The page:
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Cone Beam Computed Tomography (CBCT)

Cone beam computed tomography (CBCT) is an advanced radiographic imaging machine that captures a three-dimensional (3D) imaging of hard tissue structures such as the jaw, teeth, & all other oral structures. It finds itself highly useful in the field of dentistry.

CBCT has proved itself to be much more reliable and safer than a regular scanner. This imaging method can produce pictures with sub-millimeter resolution (2 line pair/mm) and superior diagnostic quality in less than 60 seconds. The radiation exposure from CBCT is 10 times less than that of other conventional CT scans. CBCT is also quite accurate and can provide three-dimensional volumetric data in the axial, sagittal, and coronal planes. Students can learn the usage of advanced technology in Dentistry through this machine. The CBCT approach employs a circular or rectangular cone-shaped X-ray beam with a single 360° scan in which the X-ray source and a reciprocating array of detectors revolve around the patient's head, which is stabilized by a head holder.


CBCT finds application in oral and maxillofacial surgery to examine the exact 3D location of jaw pathologies such as benign or malignant tumors and inflammatory bone lesions, as well as to assess impacted teeth, investigate the exact location of supernumerary teeth, and assess their relationship to vital structures. CBCT is also utilized to study paranasal sinus diseases as well as to detect obstructive sleep apnea.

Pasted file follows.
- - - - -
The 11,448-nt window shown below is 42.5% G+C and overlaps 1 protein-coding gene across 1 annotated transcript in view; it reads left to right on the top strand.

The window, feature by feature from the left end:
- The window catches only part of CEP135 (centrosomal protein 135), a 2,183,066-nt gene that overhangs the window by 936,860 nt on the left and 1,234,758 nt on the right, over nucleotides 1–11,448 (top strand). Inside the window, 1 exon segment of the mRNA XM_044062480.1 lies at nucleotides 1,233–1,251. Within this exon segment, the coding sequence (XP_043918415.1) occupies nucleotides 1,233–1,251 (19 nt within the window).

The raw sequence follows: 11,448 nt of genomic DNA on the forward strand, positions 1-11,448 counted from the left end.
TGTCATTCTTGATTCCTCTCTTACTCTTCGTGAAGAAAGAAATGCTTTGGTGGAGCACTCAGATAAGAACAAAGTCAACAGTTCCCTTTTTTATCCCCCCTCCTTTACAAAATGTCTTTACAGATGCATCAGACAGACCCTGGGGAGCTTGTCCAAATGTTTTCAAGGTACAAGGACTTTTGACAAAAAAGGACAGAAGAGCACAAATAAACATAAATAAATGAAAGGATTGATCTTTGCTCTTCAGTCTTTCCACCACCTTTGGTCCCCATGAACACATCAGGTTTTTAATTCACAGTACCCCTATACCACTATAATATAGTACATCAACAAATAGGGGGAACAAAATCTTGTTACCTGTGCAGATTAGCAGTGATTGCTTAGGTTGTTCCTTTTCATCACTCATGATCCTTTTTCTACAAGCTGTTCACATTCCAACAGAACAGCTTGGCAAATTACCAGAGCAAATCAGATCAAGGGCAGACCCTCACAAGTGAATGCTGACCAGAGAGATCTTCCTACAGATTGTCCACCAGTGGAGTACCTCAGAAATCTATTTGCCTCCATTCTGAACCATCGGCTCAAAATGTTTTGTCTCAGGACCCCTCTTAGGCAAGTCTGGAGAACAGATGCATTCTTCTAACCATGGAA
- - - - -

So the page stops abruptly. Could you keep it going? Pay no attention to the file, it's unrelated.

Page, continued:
A few research papers have demonstrated that contrast-enhanced CBCT images may be utilized to identify apical granulomas and apical cysts by assessing the lesion density, making CBCT a useful investigative tool in endodontics for detecting apical lesions.

CBCT also finds its use in implant dentistry. Scans have resulted in better case selection and assists in both qualitative and quantitative bone evaluation, resulting in lower implant failure rates. Clinicians may predict and view the eventual result utilizing virtual implant planning and CBCT data before starting therapy.

CBCT has become the instrument of choice for measuring facial development, age, airway function, and disruptions in tooth eruption due to its uses in cephalometric analysis and the release of new software in orthodontic evaluation.

With measurement precision comparable to that of direct measurement with a periodontal probe, CBCT may be used to get a thorough morphologic description of the bone with limited margins of error.